If Waukesha Suspect Darrell Brooks Was White, Leftist Media's Take Would Be Drastically Different
"Cut 12 Fox News reporting on the Christmas parade in Waukesha cut 12. Fox News alert. We are awaiting a news conference this hour from a Wisconsin children's hospital where at least 18 children are being treated following the deadly incident at a Christmas parade outside Milwaukee. 5 people were killed and more than 40 injured after an SUV tore through the crowd. Foxes told police have taken in 39 year old Daryl Brooks as a person of interest. Brooks has an extensive criminal history and we could learn more when we get an update from police later this afternoon. Extensive criminal history. If mister Brooks was white, it would be wall to wall coverage. Nonstop, focusing on his skin color. People would already have to be apologizing, in fact, all the woke pastors out there, they would already being sermons on how we need to heal our racial divide. But instead, because Daryl Brooks, the black supremacist terrorist is black, I don't really know how the media is explaining this one. They say, oh, he was fleeing the scene of a crime. It's perfectly understandable, then. You know what? Honestly, it was racist for the parade to get in the way of his getaway scheme. That was the problem. The problem is that the color guard and the marching band, how dare they? Get in the way. Of his getaway. Didn't they know that criminals need? Open roads and streets to be able to flee the scenes of a crime?
Darrell Brooks: Everything We Know About the Waukesha Attack Suspect
"Shows. The driver taken into custody over the fatal Christmas parade crime in Wisconsin that left 5 people dead dozens injured has been identified 39 year old Daryl Brooks is being questioned over the deadly crash. That took place Sunday afternoon yesterday afternoon, according to law enforcement sources. They say he, as a lengthy criminal history, there are allegations he was fleeing a separate incident that involved a knife fight. Andy no on social media says he has a huge social media history, shows him dancing in front of a red Ford escape, presumably the same vehicle that was used as a weapon against the innocent people of walker Shaw. There's a lot of social media stuff which seems to indicate this is a Black Lives Matter supporter. This guy posted a lot of vicious stuff on social media. He is a career criminal who was released from jail two days prior to the incident after posting a $1000 bail for three misdemeanors and two felonies. He has a history of resisting arrest, obstruction, battery, statutory, sexual seduction, strangulation, suffocation, property destruction, illegal firearm possession, bail jumping, domestic violence, drug related charges, and he's a registered sex offender. Sounds like a just a peach of a guy, and he's like a real nice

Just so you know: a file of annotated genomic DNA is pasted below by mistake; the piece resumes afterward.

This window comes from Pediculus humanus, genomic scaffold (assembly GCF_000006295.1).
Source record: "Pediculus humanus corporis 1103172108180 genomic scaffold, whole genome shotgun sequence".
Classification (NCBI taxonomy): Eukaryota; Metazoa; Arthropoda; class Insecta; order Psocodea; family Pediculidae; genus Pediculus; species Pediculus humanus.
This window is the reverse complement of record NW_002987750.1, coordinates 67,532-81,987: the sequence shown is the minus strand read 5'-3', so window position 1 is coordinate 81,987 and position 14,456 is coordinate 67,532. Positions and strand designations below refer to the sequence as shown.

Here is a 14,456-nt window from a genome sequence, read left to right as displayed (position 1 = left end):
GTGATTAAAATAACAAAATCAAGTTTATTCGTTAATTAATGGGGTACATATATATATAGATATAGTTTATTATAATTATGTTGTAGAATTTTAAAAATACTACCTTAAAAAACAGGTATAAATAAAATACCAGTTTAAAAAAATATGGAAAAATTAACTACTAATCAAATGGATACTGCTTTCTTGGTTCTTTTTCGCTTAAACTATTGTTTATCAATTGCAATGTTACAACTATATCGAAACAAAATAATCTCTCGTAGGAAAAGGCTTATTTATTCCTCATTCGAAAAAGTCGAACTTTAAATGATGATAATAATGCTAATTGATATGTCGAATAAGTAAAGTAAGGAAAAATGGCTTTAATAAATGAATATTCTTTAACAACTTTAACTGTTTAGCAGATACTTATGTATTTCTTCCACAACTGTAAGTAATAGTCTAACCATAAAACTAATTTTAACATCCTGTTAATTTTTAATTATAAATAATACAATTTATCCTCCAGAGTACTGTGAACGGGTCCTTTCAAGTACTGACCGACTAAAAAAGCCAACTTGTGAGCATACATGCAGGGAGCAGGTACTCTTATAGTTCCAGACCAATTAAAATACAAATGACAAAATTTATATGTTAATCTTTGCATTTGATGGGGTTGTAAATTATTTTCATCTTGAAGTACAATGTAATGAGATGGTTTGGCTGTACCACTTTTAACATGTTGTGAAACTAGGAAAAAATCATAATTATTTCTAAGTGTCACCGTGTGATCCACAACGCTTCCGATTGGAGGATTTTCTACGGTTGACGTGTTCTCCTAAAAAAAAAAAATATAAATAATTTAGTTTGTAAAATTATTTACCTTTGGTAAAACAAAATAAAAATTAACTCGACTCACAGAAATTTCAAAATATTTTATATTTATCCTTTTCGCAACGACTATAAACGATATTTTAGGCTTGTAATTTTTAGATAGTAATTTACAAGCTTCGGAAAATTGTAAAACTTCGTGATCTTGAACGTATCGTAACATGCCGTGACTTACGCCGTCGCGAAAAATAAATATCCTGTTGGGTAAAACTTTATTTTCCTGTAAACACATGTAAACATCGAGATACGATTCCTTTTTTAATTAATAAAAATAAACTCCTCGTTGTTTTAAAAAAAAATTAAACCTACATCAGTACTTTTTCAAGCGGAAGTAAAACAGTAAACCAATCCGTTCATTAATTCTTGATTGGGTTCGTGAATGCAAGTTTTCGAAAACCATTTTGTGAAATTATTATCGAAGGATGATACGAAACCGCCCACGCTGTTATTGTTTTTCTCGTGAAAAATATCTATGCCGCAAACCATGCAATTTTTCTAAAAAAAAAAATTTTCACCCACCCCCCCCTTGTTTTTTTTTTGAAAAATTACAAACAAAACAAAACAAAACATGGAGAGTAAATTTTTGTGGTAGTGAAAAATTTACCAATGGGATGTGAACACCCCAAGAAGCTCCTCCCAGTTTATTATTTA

Dozens of California Students Remain Trapped in Afghanistan
"And I want to get this in before the end of the program From our Friends at the daily wire Emily zanotti Dozens of California school children are still trapped in Afghanistan And the Biden State Department is mom At least 41 elementary school students from the San Juan unified school district remained trapped in Afghanistan the Sacramento bee reported And getting them out as proving an impossible task Though representative Daryl Issa Republican California says it is continually pressing the Biden administration and their State Department at apartment of Homeland Security to assist in their rescue 41 schoolchildren San Juan unified school district officials last week said 41 students were trapped in Afghanistan a sharp increase from the two dozen or so the district of previously identified The 41 kids three were evacuated over the weekend from the war torn country but remain overseas Sacramento said a unified officials last week said 8 students are straining in Afghanistan initially they identified just one family who the bee interviewed attendance records at the school has progressed showed more students were missing in staff trace their whereabouts to Afghanistan Officials of baker elementary school in the San Juan district say they're trying to cobble together a rescue mission As our officials are nearby sacrament why the hell is it the FBI involved in this Why is the hell isn't the Department of Justice involved in this They're worried about students
"daryl" Discussed on Here's The Thing